Even outside the live experience, music shapes our emotional lives. In their 1981 book The Meaning of Things, Mihaly Csikszentmihalyi and Eugene Rochberg-Halton talked about the way in which recorded music is used modulate our emotions.  Sometimes, we do it to ourselves, as when we put on upbeat music before we go out in the evening.  Other times, other people try to get us in the mood, for instance in restaurants and shopping malls. But, for the most part, I think of these as innocuous—if at times tacky—uses.


ACTA, RIAA and Doctorow on “The Internet’s Original Sin”: Discourse Matters

A confluence of stories over the past few days has me thinking about the commerce, politics, and ethics of our current digital landscape. More specifically, why we spend so much time arguing about music piracy and ignoring other pressing concerns like privacy and digital divide issues. I think it has a lot to do with modes of moral discourse.

1) So, I’m gearing up to teach my “Technology Ethics” course again this fall. I haven’t taught it in a few years, so I am spending a lot of time updating case studies for the class. Tech changes fast, so cases become irrelevant pretty quickly.

One case, though, has stayed relevant since I started teaching courses on tech ethics ten years ago: music piracy. By 2002, Napster had already come and gone (at least legally speaking), and there was a general sense that something immoral—even if legal—had happened: culture had lost to commerce. So, while legally resolved, the question of music piracy did not die. Yesterday, Cory Doctorow wrote a really evocative piece at Locus Online about why it won’t die. He astutely describes music’s multi-level integration in human life, and in doing so, shows why it won’t go away anytime soon. As he puts it “Music exists in a sweet spot between commerce and culture, individual and collective effort, identity and industry, and digital and analog – it is the perfect art-form to create an infinite Internet controversy.” (The only thing I’d add to his great descriptive work would be the pervasiveness of music in religious ritual.)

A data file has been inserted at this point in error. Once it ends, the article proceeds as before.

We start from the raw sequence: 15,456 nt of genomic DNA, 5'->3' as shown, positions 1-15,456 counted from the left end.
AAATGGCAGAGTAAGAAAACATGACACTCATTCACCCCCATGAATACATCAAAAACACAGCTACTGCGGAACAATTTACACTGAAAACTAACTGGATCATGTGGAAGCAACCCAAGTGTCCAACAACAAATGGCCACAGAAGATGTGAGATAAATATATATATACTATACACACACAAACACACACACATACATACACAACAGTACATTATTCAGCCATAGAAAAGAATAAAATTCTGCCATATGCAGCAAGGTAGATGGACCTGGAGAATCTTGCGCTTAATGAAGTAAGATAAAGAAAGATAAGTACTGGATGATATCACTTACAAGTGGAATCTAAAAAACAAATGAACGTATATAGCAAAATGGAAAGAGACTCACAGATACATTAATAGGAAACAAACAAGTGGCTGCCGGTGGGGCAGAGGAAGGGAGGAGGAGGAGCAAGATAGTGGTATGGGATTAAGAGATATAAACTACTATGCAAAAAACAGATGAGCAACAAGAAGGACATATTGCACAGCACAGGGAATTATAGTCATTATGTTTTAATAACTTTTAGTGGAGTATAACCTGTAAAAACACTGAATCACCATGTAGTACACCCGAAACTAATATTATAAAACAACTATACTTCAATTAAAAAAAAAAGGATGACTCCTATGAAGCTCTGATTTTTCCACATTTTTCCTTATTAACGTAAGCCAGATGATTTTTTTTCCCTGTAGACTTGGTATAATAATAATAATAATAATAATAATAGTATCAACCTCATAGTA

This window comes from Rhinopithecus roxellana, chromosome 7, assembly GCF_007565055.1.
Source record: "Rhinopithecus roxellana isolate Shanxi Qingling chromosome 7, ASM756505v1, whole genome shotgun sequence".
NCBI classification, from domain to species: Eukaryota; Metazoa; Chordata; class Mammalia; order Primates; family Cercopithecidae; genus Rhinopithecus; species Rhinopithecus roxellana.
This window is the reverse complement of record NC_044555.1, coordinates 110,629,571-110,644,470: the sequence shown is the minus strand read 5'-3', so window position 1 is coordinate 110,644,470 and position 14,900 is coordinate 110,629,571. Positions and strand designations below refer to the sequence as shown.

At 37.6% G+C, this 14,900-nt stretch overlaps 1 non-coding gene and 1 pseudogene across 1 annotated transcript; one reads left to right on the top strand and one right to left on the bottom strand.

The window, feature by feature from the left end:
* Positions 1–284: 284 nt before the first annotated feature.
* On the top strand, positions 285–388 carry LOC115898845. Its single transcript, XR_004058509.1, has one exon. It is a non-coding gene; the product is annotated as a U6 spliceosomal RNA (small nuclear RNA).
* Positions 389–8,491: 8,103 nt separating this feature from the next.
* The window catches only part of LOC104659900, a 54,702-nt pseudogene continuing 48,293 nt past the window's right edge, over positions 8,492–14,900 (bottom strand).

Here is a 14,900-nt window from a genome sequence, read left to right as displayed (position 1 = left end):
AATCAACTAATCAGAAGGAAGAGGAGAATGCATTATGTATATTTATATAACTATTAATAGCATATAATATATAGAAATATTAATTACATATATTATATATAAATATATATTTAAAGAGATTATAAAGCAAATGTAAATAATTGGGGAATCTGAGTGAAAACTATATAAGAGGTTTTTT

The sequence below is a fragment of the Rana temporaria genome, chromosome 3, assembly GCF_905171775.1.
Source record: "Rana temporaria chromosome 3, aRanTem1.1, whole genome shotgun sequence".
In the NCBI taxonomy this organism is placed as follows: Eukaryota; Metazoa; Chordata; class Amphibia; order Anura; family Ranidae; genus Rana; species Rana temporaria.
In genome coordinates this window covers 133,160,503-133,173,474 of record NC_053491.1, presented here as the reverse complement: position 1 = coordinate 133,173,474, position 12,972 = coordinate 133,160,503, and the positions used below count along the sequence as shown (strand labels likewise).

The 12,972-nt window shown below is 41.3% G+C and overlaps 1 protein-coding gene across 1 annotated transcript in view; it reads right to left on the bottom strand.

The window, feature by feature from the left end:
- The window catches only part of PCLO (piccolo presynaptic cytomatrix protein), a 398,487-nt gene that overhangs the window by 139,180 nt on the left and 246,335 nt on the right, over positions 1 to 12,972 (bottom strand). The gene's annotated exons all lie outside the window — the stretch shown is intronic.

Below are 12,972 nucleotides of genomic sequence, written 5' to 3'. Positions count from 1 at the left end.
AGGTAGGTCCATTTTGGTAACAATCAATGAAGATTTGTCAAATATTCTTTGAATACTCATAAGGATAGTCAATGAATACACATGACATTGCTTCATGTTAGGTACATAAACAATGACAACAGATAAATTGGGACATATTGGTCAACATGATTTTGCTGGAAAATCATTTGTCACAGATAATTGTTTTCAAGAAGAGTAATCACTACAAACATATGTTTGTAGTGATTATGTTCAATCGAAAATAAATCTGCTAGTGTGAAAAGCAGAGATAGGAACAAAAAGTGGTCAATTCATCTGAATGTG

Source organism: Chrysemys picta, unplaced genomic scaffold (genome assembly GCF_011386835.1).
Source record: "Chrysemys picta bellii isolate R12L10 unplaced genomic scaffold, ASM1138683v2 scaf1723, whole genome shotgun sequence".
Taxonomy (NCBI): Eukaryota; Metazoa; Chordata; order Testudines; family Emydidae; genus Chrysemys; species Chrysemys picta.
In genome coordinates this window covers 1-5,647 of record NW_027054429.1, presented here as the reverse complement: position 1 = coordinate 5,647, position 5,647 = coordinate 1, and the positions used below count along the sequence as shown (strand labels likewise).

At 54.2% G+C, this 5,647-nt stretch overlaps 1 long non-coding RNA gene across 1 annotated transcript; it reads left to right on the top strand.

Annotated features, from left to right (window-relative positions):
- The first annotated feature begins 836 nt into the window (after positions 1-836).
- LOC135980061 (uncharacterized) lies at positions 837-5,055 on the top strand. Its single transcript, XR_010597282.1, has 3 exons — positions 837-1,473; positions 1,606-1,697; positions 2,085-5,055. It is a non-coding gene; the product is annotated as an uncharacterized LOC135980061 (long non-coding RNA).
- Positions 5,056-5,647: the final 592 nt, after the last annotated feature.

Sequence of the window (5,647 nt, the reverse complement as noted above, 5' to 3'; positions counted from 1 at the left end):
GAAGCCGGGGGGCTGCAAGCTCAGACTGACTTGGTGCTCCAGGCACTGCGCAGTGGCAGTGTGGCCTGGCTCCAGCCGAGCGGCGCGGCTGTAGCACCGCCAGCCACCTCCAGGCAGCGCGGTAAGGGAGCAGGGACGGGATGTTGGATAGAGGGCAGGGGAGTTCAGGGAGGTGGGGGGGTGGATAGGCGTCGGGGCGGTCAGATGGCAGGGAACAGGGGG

2) Yesterday, the European Parliament rejected the international Anti-Counterfeiting Trade Agreement (ACTA) by a vote of 478 to 39. ACTA, proposed in 2007 by the US and Japan, was aimed at coming to international agreement about how to reduce copyright infringement and counterfeiting. For years, it was negotiated in secret and was able to gain quite a bit of momentum within closed circles. But as the details were leaked over the last year, popular, hacker, political, and scholarly opposition mounted. Like the ill-fated SOPA/PIPA legislation in the US, while it had provisions that might actually reduce criminal activity, it also included provisions that would criminalize many common activities and fair uses. Opponents were—both within Parliaments and the public sphere—successfully made the case that the legislation did not fit the social and legal realities. (A lot of those links are to ArsTechnica. As far as I know, they were the only tech news source paying attention to ACTA in 2007.)